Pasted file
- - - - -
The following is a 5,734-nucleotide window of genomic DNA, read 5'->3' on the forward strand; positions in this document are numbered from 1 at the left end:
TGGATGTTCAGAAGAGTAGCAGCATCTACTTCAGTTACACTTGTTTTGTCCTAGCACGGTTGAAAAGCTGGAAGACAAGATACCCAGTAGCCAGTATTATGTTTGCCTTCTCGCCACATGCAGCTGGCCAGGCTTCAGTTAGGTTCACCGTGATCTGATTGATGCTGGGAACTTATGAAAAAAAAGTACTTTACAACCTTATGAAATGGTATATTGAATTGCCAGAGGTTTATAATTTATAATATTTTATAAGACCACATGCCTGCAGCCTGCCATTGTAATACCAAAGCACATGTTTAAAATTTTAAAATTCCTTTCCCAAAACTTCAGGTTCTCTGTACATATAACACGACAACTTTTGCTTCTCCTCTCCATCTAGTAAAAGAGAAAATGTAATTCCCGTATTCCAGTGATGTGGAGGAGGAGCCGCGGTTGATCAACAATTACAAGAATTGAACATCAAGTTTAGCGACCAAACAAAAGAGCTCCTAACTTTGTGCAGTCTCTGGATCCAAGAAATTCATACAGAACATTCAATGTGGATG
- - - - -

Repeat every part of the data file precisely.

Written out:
The following is a 5,734-nucleotide window of genomic DNA, read 5'->3' on the forward strand; positions in this document are numbered from 1 at the left end:
TGGATGTTCAGAAGAGTAGCAGCATCTACTTCAGTTACACTTGTTTTGTCCTAGCACGGTTGAAAAGCTGGAAGACAAGATACCCAGTAGCCAGTATTATGTTTGCCTTCTCGCCACATGCAGCTGGCCAGGCTTCAGTTAGGTTCACCGTGATCTGATTGATGCTGGGAACTTATGAAAAAAAAGTACTTTACAACCTTATGAAATGGTATATTGAATTGCCAGAGGTTTATAATTTATAATATTTTATAAGACCACATGCCTGCAGCCTGCCATTGTAATACCAAAGCACATGTTTAAAATTTTAAAATTCCTTTCCCAAAACTTCAGGTTCTCTGTACATATAACACGACAACTTTTGCTTCTCCTCTCCATCTAGTAAAAGAGAAAATGTAATTCCCGTATTCCAGTGATGTGGAGGAGGAGCCGCGGTTGATCAACAATTACAAGAATTGAACATCAAGTTTAGCGACCAAACAAAAGAGCTCCTAACTTTGTGCAGTCTCTGGATCCAAGAAATTCATACAGAACATTCAATGTGGATG